Traveling and Your Money – FAQ’s

June 13, 2012by Brenda Pierce

One question that we always get about this time of year as people are planning their summer holidays is how to deal with their money (cash, credit cards, ATMs) while traveling.  What kind of currency, the use of ATM machines, what credit cards to take, should I exchange money before leaving, etc. I hope this article gives you information that might help you with your plans.
Credit cards and ATM machines have eased the challenge of spending and exchanging money on a trip overseas, but occasionally you will be in a country where the ATMs don’t work or they might reject your card since it doesn’t have a chip in it like most European credit cards do. US cards usually have a magnetic strip, rather than a chip, but some US card issuers are now making their credit cards with a strip and the chip.  Make sure to check this out with your card issuer or the bank.

Finally got cash out of the ATM in Syria!

Before leaving the US, make sure to let your credit card company know that you are traveling so they do not decline your card or block usage for “suspicious” activity.  They usually want to know what countries you will be traveling to.  When traveling to Iran you can use a credit card, but not American Express, for a large purchase such as a carpet.  The Iranians have set up a program where they are using merchants in Dubai or Abu Dhabi to get the transactions to go through, because of the sanctions.  So remember, if you are traveling to Iran, be sure to include the “UAE”, “Emirates”, or “Dubai and Abu Dhabi”, when you notify your credit card company of your travels, otherwise they might not give the authorization code for the purchase.  They do not have ATM machines in Iran that can be used with American cards so you will have to travel with cash so make sure to figure out your budget before departing.

You can check out the exchange rate for your destination before you leave for your trip.  There are numerous websites that will give you a quick conversion and one site that will create a “cheat sheet” for you – listing different quantities of currency and the equivalent in US dollars, and vice versa. That site is This is handy in case you are trying to pay for something in dollars that was quoted in the local currency.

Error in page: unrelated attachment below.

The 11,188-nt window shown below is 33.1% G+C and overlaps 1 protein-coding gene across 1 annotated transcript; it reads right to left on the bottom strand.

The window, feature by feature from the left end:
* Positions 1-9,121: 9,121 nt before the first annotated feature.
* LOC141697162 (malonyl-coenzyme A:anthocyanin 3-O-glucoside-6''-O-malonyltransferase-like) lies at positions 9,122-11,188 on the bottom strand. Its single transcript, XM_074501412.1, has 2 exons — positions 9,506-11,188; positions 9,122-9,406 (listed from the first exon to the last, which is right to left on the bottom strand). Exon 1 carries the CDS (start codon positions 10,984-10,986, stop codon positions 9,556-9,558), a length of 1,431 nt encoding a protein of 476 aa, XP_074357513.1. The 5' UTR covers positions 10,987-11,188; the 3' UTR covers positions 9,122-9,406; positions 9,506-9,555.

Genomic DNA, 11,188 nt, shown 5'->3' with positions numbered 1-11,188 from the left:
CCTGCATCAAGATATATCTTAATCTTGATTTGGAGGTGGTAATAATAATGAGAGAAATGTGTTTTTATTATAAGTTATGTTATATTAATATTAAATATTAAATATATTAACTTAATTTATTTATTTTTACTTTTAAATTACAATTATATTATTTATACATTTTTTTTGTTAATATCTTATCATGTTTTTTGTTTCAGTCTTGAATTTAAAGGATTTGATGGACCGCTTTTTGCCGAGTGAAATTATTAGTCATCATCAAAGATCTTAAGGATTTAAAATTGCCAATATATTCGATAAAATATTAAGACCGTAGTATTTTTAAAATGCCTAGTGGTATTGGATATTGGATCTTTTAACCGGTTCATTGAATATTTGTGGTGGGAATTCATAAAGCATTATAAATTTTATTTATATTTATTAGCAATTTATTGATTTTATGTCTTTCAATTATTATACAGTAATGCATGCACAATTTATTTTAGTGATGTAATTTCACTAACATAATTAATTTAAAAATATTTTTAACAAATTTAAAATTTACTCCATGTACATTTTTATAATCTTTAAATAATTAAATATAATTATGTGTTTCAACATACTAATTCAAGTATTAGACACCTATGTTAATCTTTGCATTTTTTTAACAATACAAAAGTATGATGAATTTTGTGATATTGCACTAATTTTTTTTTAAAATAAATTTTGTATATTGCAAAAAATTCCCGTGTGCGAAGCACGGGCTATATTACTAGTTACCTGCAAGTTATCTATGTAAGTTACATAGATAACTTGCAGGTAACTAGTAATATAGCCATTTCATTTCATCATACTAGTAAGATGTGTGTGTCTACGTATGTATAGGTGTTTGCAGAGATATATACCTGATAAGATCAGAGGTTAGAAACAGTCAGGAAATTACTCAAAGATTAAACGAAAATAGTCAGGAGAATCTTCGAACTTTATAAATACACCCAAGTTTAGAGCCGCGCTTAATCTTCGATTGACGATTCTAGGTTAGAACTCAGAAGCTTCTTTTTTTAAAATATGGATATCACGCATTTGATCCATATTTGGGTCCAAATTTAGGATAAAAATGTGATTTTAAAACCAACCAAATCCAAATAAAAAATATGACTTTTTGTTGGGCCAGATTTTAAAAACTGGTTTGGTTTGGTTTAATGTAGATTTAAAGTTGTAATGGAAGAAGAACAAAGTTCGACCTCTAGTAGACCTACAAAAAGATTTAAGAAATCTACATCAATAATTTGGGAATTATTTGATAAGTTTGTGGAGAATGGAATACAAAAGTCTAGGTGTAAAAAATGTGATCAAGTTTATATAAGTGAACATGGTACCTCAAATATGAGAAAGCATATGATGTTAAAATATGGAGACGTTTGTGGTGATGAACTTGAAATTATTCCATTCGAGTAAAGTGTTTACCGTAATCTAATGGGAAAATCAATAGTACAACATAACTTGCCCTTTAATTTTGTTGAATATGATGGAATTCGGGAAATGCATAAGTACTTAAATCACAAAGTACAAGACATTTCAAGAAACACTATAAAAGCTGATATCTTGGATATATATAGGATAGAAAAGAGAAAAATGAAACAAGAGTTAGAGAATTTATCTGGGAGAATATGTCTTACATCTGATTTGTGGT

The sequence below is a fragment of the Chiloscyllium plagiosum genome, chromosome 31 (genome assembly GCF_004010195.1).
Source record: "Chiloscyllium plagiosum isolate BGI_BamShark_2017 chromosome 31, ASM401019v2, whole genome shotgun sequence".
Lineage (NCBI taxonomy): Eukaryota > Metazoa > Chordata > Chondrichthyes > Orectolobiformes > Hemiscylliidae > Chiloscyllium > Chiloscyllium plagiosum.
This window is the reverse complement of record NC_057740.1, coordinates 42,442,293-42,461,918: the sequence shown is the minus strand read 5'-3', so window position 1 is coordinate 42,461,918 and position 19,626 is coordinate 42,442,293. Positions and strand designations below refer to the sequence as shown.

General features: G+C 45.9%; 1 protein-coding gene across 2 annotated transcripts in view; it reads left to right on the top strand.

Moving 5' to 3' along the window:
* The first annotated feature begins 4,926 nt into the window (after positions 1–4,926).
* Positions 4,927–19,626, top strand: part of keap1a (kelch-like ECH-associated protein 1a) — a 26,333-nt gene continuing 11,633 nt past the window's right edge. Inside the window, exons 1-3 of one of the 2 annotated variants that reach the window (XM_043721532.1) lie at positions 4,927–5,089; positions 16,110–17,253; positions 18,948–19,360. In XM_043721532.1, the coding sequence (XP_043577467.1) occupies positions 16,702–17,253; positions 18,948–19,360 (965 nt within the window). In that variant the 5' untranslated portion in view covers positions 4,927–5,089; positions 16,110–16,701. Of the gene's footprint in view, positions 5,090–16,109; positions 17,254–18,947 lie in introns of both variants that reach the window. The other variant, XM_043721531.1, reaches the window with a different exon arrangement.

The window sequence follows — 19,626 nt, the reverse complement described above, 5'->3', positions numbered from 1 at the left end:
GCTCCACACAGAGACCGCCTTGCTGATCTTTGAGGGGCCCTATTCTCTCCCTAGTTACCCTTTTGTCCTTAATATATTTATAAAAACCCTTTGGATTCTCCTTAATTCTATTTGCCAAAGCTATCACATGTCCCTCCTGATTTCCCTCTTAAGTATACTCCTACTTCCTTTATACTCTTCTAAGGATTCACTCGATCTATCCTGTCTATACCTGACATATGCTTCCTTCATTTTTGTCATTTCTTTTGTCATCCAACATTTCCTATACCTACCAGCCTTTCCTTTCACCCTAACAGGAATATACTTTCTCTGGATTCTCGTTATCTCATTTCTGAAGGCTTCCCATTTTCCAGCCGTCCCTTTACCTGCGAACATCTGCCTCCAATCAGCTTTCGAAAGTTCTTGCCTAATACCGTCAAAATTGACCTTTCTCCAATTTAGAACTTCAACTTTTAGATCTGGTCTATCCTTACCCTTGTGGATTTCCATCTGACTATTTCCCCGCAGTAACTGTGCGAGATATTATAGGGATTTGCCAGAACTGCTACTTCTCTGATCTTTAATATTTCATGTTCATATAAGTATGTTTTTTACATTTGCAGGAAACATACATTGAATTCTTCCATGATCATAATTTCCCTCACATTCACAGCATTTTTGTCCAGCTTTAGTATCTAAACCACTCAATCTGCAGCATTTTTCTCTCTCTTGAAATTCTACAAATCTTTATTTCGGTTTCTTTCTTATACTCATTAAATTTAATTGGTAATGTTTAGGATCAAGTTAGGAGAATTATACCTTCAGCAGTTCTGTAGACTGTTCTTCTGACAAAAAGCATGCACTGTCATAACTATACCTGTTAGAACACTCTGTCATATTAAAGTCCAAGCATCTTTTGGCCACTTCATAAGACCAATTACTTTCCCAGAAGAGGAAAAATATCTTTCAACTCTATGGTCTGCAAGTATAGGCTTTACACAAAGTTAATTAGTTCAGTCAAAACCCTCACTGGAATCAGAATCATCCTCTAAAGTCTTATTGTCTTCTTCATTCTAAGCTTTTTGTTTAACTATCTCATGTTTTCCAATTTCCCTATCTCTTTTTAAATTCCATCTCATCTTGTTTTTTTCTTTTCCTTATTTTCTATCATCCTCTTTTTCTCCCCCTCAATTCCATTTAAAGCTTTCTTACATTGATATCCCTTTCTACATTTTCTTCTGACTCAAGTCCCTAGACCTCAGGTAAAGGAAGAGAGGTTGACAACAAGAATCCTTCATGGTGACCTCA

Cheat Sheet from the for-ex site OANDA
 Also, make sure to only exchange the money that you will need for the next couple of days. It is more difficult to exchange back to US dollars and you will lose money on the exchange.  It takes some planning, and you don’t want to be in a situation where you run out of local currency and then have to try and find an ATM or exchange office at the last minute. Most hotels will exchange money, as well as banks and exchange offices. So if you are getting low, its best to stop at the front desk on your way out for the day and exchange some more money, rather than have to interrupt your sightseeing with a trip out of the way to find an ATM or bank.  On the other hand, a lot of merchants will take US dollars and you will be amazed at how quickly they make the conversion in their heads! But remember, not all places will take US dollars, so be sure to ask your guide about this. Generally they will not take dollars for small purchases like a soda or sandwich, but will for the more expensive items.
When planning your cash to bring with you, be aware that particularly on the larger bills like $50s and $100s that they may be too old to be acceptable. If the issue date on the bill is prior to 2003, it may not be accepted for exchange. There are new security measures in place on the US currency and prior to that there was a lot of counterfeit money being exchanged. Naturally the merchants, banks, and hotels don’t want to get stuck with a counterfeit bill and lose their money. Also make sure the cash is clean and not too worn or damaged, even if it is after 2003.
Sometimes your guide will also exchange money for you (and may add a small percentage to do it). It will be a convenience to you that helps, but generally do this on the bus, but do not let officials see you to do this – it is usually not considered legal. 
Make sure to check with your bank and see what fees they will be charging you for using the ATM machines and your credit card overseas – it might be higher then you think.  With the new laws out that all banks and credit card need to list all the fees that they charge their customers it is easy to look this up on line.
Have a great trip and enjoy your summer bouncing around the world! Let us know if you have any questions ~ we are here to help and make it an easier trip for you!
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